Sources of American Law Flashcards

Sources of American Law Flashcards
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Commercial Trade
Part of commerce, along with the movement of money and goods
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Interstate Commerce
A type of commerce that occurs when business moves across state lines
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Enumerated Power
This type of power, also referred to as 'foregoing power,' was set out specifically within the Constitution.
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Commerce Clause
A constitutional clause that allows Congress to provide regulations on commerce between states and with nations around the world
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Necessary and Proper Clause
A section of the U.S. Constitution, also referred to as the 'elastic clause,' that gives Congress the power to create any law that is finds appropriate and essential
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Substantive Law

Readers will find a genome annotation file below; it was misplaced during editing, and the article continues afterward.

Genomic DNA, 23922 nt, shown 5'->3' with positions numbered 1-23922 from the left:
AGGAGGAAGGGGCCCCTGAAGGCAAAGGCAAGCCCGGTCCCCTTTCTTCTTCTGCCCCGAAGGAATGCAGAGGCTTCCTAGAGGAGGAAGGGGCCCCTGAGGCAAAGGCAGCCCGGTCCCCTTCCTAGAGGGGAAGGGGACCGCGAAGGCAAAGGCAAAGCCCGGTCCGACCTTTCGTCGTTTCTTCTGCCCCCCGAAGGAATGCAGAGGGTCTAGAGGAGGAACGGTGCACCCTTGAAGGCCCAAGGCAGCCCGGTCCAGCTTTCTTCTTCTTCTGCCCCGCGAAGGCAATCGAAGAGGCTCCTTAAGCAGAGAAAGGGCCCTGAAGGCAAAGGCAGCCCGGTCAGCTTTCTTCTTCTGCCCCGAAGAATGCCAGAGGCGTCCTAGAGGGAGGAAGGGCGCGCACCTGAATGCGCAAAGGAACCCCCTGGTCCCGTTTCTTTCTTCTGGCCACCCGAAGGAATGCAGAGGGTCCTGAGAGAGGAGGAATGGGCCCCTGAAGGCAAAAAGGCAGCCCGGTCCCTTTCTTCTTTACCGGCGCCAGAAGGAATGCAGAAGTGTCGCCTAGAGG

This type of law is used to determine what obligations or rights individuals have to one another.
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Full Faith and Credit Clause
Part of the U.S. Constitution, this clause ensures court judgements are honored across state lines, decides the laws used if a case involves multiple states and moves claims to different states.
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Application of Federalism
This method of government allows both the state and federal governments to maintain power of U.S. citizens.
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Unitary Government
A form of government that occurs when a single unit has all the power
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Confederation
A method of government that includes independent government units working separately from each other
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Federalism
In this type of government, the national government and other units of government share power over the same location. People subject to local, state and federal laws experience this.
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Eminent Domain
This exception to the Contracts Clause allows a state to take private property. States must offer compensation for taking land but don't need to get permission, according to the 5th Amendment.
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Obligation of Contracts Clause (Contracts Clause)
This clause was added to the U.S. Constitution to ensure that states couldn't interfere in private contracts.
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Administrative Agencies